By David Agren - Monday, January 14, 2013 - 0 Comments
Slim, stylish, and—in case of an emergency—a shield
Colombian fashion designer Miguel Caballero dresses world leaders, the rich and famous and even royalty, with his slim and stylish bulletproof garments. Now the man known as the Armani of bulletproofing wants to outfit a new and unlikely clientele: schoolchildren. Capitalizing on the fears of parents after the slaying of 20 first graders in Newtown, Conn., Caballero recently launched a new line of children’s clothing under the MC Kids label. It includes bulletproof T-shirts durable enough resist a Mini-Uzi, reinforced puffer jackets that weigh only five pounds, and a backpack that doubles as a shield.
Caballero says he’s no opportunist, just responding to demand—albeit reluctantly. Over the years, he’s received repeated requests for kids’ clothing from clients in Asia and the Middle East, but always refused, “because I believe that minors should not be part of the conflict.” But the Bogotá-based designer does big business in dangerous places, including his native Colombia, where former president Álvaro Uribe wore bulletproof guayabera shirts, and Mexico, where he opened an outlet in the capital’s posh Polanco neighbourhood. Now he has America’s parents lining up.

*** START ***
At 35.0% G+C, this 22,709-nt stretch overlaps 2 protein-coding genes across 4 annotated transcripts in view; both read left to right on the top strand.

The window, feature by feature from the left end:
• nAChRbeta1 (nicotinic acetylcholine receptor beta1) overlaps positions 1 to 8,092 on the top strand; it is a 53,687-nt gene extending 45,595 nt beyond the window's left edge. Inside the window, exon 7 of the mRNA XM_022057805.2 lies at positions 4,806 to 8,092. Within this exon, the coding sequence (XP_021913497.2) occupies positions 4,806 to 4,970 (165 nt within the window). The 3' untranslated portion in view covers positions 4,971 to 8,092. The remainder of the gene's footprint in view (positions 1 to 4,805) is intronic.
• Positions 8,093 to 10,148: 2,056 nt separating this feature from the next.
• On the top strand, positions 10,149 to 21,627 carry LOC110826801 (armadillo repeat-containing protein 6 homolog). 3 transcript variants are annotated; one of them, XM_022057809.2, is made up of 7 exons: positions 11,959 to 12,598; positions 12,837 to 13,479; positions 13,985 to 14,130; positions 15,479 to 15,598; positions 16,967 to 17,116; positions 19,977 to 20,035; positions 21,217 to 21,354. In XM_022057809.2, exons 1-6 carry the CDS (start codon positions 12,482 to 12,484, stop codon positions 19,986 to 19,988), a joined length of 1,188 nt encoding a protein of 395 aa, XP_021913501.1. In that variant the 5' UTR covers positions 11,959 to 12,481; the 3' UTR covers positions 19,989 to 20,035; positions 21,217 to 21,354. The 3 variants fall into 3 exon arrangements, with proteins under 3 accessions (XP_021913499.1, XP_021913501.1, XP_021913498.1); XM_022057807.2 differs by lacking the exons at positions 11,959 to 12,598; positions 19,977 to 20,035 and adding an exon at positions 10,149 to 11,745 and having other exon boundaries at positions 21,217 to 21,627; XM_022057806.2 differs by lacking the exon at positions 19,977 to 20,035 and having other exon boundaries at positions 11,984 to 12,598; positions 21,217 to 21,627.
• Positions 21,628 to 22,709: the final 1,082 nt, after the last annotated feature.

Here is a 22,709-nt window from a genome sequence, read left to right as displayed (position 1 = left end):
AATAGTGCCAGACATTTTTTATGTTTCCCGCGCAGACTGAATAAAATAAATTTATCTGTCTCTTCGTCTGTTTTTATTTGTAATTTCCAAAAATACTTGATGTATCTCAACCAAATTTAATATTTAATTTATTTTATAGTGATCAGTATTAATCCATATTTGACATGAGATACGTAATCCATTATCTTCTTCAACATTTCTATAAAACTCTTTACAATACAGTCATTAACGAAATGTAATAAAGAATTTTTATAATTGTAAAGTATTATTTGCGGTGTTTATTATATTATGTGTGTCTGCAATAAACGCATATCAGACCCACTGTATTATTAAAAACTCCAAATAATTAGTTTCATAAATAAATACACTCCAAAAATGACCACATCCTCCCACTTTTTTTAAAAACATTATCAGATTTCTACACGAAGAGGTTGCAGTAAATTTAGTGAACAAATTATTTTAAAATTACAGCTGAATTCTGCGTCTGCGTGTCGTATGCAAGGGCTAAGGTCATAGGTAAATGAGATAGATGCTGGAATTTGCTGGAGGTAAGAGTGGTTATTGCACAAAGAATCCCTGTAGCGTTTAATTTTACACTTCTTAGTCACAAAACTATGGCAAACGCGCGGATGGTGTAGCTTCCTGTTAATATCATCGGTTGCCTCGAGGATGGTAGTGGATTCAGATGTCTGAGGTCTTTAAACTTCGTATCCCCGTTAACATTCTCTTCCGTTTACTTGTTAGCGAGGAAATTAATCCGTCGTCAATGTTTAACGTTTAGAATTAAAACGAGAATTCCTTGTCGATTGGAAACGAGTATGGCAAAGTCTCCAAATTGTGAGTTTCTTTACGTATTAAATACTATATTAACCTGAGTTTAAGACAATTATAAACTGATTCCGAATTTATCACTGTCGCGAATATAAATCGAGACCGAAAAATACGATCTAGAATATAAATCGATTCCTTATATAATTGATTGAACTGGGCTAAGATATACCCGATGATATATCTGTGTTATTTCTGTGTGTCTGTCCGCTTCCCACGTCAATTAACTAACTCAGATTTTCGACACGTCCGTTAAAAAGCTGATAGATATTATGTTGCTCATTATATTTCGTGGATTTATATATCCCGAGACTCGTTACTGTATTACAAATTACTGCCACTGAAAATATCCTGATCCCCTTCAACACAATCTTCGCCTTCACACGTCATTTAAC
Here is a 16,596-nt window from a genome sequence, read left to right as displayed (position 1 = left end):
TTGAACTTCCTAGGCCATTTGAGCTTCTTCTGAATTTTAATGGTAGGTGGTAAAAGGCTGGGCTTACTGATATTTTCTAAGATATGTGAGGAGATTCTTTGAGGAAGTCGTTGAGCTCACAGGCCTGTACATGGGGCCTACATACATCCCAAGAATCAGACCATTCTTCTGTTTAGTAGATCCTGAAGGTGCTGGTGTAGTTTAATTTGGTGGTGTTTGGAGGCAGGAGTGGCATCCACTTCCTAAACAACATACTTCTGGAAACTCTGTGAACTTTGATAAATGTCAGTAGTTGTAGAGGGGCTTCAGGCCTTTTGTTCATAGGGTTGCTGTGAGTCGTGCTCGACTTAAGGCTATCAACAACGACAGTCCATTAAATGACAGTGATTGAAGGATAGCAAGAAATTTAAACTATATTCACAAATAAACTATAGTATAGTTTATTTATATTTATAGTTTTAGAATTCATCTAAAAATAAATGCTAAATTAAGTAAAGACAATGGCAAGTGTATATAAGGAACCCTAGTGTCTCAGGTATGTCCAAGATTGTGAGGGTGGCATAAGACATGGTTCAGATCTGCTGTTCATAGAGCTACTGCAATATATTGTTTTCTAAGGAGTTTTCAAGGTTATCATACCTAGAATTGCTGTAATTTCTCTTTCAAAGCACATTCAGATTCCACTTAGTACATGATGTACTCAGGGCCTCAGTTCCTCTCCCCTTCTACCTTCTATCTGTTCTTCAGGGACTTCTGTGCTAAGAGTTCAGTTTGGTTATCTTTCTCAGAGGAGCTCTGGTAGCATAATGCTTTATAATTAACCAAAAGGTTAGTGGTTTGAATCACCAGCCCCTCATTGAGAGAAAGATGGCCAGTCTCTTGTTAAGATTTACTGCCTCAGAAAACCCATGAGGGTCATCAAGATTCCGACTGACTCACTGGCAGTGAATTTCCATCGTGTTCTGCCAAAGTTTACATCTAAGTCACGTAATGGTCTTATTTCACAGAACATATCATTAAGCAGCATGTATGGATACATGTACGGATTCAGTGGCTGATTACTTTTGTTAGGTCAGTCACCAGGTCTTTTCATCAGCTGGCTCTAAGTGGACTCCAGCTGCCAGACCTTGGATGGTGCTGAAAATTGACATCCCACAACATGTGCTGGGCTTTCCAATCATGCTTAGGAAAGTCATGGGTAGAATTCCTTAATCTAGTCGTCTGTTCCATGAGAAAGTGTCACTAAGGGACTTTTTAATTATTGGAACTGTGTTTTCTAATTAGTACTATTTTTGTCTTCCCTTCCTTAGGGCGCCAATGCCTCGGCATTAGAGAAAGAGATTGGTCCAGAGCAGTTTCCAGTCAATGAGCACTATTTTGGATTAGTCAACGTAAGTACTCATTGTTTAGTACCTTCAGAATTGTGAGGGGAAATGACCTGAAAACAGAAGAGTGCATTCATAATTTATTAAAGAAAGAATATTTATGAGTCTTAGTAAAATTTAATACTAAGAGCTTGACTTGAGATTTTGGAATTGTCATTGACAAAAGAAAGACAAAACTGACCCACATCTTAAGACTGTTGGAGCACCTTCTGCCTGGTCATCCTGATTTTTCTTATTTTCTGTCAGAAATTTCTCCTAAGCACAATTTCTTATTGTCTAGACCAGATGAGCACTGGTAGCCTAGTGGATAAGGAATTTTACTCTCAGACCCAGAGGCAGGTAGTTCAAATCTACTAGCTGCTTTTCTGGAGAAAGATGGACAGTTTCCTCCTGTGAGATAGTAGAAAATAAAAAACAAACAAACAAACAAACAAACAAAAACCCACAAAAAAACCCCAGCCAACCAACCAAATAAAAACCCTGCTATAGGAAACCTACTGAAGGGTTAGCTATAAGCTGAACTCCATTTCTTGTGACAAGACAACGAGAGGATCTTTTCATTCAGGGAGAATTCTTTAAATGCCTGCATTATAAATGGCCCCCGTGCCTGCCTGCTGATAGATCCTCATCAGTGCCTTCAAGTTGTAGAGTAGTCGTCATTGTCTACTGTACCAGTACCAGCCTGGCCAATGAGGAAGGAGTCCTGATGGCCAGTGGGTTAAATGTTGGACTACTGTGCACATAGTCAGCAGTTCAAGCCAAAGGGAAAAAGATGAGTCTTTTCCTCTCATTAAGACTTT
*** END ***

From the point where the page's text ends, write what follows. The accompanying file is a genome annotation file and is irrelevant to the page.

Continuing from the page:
By Michael Barclay - Thursday, October 29, 2009 at 11:23 AM - 2 Comments
A Canadian indie musician teaches the Owl Magazine set how to jam, write chorus and verse—and much more
Rock’n’roll is a young person’s pursuit. While reading John Crossingham’s Learn to Speak Music—published by Owl Kids Press and presumably written for the magazine’s target demographic of 9 to 13—the question is: just how young?
Crossingham has written a children’s book explaining in careful detail everything you need to know about starting a band: rehearsing, songwriting, and putting on your first gig. By the time he starts explaining the difference between a PZM and a Shure SM-57 microphone, you have to wonder exactly how young his audience is—and if they’re at all impressed with Crossingham’s international touring experience as a member of Broken Social Scene, a band that doesn’t exactly command a tween audience. Continue…